Providing accurate and detailed information about your loss will increase your chances of getting full compensation for your loss.
- Fully understand your policy’s exclusion.
You’ll affect your claim negatively if you don’t know what your policy covers while speaking with the adjuster. For example, typical homeowners insurance policy won’t offer coverage for water damage. Assuming your house suffered heavy rainfall and strong winds. This storm shatters your windows, and rain soaks everything. Since you took precautions by closing your windows before the storm, your policy would protect your property from this type of water damage.
However, if what you focused on telling the adjuster was an account of the rain damage and how flooded your home was, it could mislead the adjuster and invalidate your coverage.
- Document your meetings with the insurance company adjuster
When you’re given an insurance claims adjuster, you should keep a log of your meetings in a journal or spreadsheet. Clock in the date and time of your conversations and a short explanation of what you spoke about.
If possible, make paper or electronic copies of your adjuster’s reports so you can be organized throughout your case.
- Remain honest about your loss
Always be honest about what you tell your home insurance adjuster. If you have to sign any statements, check them properly and verify that they are accurate before signing.
Making false statements to the adjuster will affect your claim negatively. Your homeowners insurance policy prevents you from getting any compensation if you provide incorrect information to your adjuster. You might even face a lawsuit for committing insurance fraud.
- Avoid suggesting you’re to blame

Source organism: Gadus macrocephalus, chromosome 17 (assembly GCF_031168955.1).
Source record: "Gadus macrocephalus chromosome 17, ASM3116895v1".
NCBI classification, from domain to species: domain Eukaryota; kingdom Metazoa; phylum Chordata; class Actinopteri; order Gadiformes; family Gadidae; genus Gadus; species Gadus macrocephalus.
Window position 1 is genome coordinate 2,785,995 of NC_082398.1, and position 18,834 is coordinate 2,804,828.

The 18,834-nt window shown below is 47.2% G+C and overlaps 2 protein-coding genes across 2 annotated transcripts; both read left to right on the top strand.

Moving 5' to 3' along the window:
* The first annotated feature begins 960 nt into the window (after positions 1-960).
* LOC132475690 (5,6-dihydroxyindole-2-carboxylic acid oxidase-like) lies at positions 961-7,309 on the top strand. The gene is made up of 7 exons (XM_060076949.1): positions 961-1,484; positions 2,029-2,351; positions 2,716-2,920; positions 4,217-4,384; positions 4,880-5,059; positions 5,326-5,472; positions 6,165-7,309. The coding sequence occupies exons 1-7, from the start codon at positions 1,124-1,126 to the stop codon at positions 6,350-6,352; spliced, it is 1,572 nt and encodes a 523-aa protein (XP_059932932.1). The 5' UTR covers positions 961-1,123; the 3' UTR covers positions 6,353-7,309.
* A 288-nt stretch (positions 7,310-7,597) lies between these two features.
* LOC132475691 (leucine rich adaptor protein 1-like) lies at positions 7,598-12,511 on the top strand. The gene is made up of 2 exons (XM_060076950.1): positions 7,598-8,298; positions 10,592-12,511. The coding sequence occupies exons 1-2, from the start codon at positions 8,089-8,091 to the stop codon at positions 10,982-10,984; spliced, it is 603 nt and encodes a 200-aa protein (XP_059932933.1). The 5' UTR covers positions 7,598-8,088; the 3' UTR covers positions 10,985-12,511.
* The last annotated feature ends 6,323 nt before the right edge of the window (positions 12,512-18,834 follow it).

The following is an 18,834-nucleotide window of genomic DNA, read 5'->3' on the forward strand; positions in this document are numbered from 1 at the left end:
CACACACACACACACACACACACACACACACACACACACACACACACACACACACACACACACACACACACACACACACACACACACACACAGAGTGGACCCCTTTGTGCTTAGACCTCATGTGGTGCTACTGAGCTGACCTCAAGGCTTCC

While you should not provide false information to your insurance home insurance adjuster, you should also avoid making statements that imply you are to blame for the damage.
Your policy may not compensate property losses caused by your negligence, and the adjuster will be on the look for anything that implies that.
How to Deal with Home Insurance Adjuster During Negotiations
When negotiating with your home insurance company’s adjuster, you shouldn’t feel intimidated. Many insurance companies offer a low initial offer because they expect the policyholder to negotiate the offer or hire a public adjuster.
Giving you a low initial offer is a win-win situation for an insurance company. They probably have a better offer lined up in case you reject it. However, if you accept it, they’ll be saving money and avoiding a stretchy negotiation process.
When negotiating with the insurance company’s home insurance adjuster, always remember your contract with the insurance company binds them to an obligation to act in good faith. Refusing to cover certain damages that should be covered makes them liable for lawsuits. Lawsuits cost very high for insurance companies, so they’ll try everything possible to avoid one.
Another thing you should remember is the home insurance adjuster deals with a lot of insurance claims weekly. However, you have only your claim to handle, so you are at an advantage. You can have a much better knowledge of your request and use it to your advantage.
What Should You Do When Negotiations Fail
If, after doing everything right, your insurance company offers you a figure lower than your expectations. Most times, the insurers will claim they’re giving you a market value for your home instead of considering the state it was before the disaster.
Don’t worry! If you can’t reach an agreement with the insurance company, there are things you can do. You can go beyond your insurance agent and request to speak or meet with the company’s claims department manager.
If that doesn’t help, you can check to see if your policy allows an independent appraisal after a loss. If it does, you can inform your insurance company that you want to proceed with an independent appraiser. What would happen is a neutral third party would have the binding decision regarding your claim.